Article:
'Skype blocking' fears allayed as Swedish mobile operator drops VoiP charging plan

'Skype blocking' fears allayed as Swedish mobile operator drops VoiP charging plan

Summary: Telia's plans to charge customers extra for mobile subscriptions with IP telephony included have been put on hold in Sweden and Denmark - but VoIP-less plans are still on the cards.

TOPICS: Mobility, EU

Swedish mobile operator Telia has ditched plans to force mobile subscribers to pay for using mobile VoIP — or live without it.


"Telia will not charge extra for mobile IP telephony services. Telia's customers will be able to continue Skyping and using other mobile IP telephony services just like today," the company announced (PDF) to Swedish customers on Monday.  

The statement comes as a partial backdown on plans aired this March (PDF) by Lars Nyberg, chief exec of Telia's parent telco TeliaSonera, to monetise IP telephony on mobile networks in the face of declining voice and messaging revenues.

Nyberg said at the time there needed to be "a stronger correlation" between the pricing of data and how it is used, and flagged that Telia would begin asking its customers to choose between VoIP and non-VoIP mobile subscriptions, in a similar fashion to its Spanish brand, Yoigo. 

This raised concerns Telia might 'block' access to free VoIP services such as Skype — a claim the company has persistently denied in claims it is committed to 'openness'.  

In a paper released earlier this year, TeliaSonera said in the future that "it is likely that mobile VoiP will not be automatically included in all our offerings, but provided as an option. It may also be provided as a separate package or even bundled with ordinary (circuit switched) voice".

Telia has made good on the plans, introducing its first VoIP-free package. The subscription, which costs around US$20 a month, includes 100MB data and access to its 4G network, but excludes IP telephony.

Data price rises

And while Telia said it won't be asking all customers to pay extra if they want mobile subscriptions with VoIP included, it will be increasing the price of data "to meet customers' growing demand for data communication""

Telia Sweden also announced it will raise data caps for a range of subscriptions from 0.5MB per day to 2MB per day, pushing up daily data charges from a nine Swedish Kronor ($1.50) daily data cap to 19 Kronor a day ($3).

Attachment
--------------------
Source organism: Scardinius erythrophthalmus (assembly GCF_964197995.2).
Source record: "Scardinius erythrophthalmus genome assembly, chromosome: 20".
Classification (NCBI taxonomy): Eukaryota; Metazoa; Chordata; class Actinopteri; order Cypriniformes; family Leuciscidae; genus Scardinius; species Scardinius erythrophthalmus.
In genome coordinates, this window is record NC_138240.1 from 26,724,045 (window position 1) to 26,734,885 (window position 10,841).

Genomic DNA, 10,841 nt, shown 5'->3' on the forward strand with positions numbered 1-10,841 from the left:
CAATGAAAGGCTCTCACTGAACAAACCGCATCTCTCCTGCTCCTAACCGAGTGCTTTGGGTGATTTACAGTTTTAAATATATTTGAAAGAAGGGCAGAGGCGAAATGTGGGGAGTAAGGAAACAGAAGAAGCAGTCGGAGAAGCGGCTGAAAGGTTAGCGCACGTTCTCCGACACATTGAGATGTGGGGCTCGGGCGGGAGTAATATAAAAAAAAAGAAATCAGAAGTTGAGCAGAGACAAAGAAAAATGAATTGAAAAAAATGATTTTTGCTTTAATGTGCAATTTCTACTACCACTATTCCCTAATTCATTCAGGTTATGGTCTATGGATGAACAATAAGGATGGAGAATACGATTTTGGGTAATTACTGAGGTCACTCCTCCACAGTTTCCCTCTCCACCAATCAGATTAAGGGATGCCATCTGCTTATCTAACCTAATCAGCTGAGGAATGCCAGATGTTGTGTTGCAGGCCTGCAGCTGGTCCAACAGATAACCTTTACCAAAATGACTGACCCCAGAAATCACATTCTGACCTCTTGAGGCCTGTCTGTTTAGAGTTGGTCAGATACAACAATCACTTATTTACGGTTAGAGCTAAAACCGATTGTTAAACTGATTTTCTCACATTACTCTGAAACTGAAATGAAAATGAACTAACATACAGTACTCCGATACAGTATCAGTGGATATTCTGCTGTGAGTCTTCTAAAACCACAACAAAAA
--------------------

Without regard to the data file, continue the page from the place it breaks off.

It will also bump up the price of web-surfing as an add-on to existing telephony-only subscriptions by up to 30 Kronors ($4.50).

Concerns over Telia blocking Skype were recently raised in Denmark too. However, a Telia Sweden spokeswoman told ZDNet the carrier would not charge extra for mobile IP telephony in Denmark either, although it has not yet outlined a similar no-VoIP package there.

According to the spokeswoman, the main data services burdening mobile networks are video streaming apps, such as YouTube and the app from Sweden's publicly-owned media network, SVT.

Topics: Mobility, EU

Liam Tung

About Liam Tung

Liam Tung is an Australian business technology journalist living a few too many Swedish miles north of Stockholm for his liking. He gained a bachelors degree in economics and arts (cultural studies) at Sydney's Macquarie University, but hacked (without Norse or malicious code for that matter) his way into a career as an enterprise tech, security and telecommunications journalist with ZDNet Australia. These days Liam is a full time freelance technology journalist who writes for several publications.

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  • Trying To Charge More For Some Data Bits Than Others

    Should the electricity company charge more for the amps going to your PC than the ones going to your lighting?

    Should the water company charge more for the supply to your kitchen than your bathroom?

    Why should an ISP be able to charge more for bits carrying VoIP application data than for those carrying your e-mail or a web page?
    • Data Shuffling

      They already charge for data being shuffled off to your PC or tablet, so it's not completely surprising. Lots of T&Cs for mobile data (at least here in the UK) specify what it can and can't be used for. For example, they often exclude video streaming.